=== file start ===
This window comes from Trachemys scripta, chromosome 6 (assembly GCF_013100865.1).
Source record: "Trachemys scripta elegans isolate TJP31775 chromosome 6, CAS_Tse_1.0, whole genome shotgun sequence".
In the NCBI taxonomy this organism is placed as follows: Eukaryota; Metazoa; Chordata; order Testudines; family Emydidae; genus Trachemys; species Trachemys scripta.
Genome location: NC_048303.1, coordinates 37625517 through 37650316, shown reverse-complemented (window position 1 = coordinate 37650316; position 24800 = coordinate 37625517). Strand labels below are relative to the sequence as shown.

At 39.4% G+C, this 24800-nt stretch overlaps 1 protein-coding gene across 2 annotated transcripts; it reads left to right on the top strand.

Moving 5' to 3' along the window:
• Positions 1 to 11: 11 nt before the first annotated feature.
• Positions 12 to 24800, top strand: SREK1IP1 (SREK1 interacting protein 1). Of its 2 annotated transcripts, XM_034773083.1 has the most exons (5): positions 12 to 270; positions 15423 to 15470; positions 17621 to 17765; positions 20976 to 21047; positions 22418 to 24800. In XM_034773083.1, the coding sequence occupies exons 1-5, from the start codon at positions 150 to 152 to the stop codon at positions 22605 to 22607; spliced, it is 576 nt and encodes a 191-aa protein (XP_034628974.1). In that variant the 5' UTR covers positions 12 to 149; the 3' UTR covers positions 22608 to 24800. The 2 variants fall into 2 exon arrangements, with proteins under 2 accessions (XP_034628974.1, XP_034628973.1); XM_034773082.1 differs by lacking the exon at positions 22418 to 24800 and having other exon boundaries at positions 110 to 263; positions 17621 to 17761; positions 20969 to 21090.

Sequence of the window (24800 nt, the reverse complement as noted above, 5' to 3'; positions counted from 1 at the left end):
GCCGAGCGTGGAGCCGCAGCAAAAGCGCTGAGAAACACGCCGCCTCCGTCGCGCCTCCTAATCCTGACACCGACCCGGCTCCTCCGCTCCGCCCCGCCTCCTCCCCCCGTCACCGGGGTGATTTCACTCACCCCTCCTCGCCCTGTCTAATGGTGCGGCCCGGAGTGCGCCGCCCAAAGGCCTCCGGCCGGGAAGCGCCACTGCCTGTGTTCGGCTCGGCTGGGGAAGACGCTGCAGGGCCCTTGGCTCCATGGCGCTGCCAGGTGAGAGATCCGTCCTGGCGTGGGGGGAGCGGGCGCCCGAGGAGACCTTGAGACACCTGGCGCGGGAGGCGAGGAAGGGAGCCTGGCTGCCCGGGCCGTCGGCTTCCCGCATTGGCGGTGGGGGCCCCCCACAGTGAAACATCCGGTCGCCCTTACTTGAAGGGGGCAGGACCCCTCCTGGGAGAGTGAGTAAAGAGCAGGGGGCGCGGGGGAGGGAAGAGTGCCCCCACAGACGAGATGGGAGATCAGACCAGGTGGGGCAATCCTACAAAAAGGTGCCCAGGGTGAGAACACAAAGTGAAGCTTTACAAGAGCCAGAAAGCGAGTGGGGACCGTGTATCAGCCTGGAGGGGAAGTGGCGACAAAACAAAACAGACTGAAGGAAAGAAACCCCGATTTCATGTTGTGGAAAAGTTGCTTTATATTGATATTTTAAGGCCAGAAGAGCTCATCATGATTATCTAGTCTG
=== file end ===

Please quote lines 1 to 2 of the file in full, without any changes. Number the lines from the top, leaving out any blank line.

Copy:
This window comes from Trachemys scripta, chromosome 6 (assembly GCF_013100865.1).
Source record: "Trachemys scripta elegans isolate TJP31775 chromosome 6, CAS_Tse_1.0, whole genome shotgun sequence".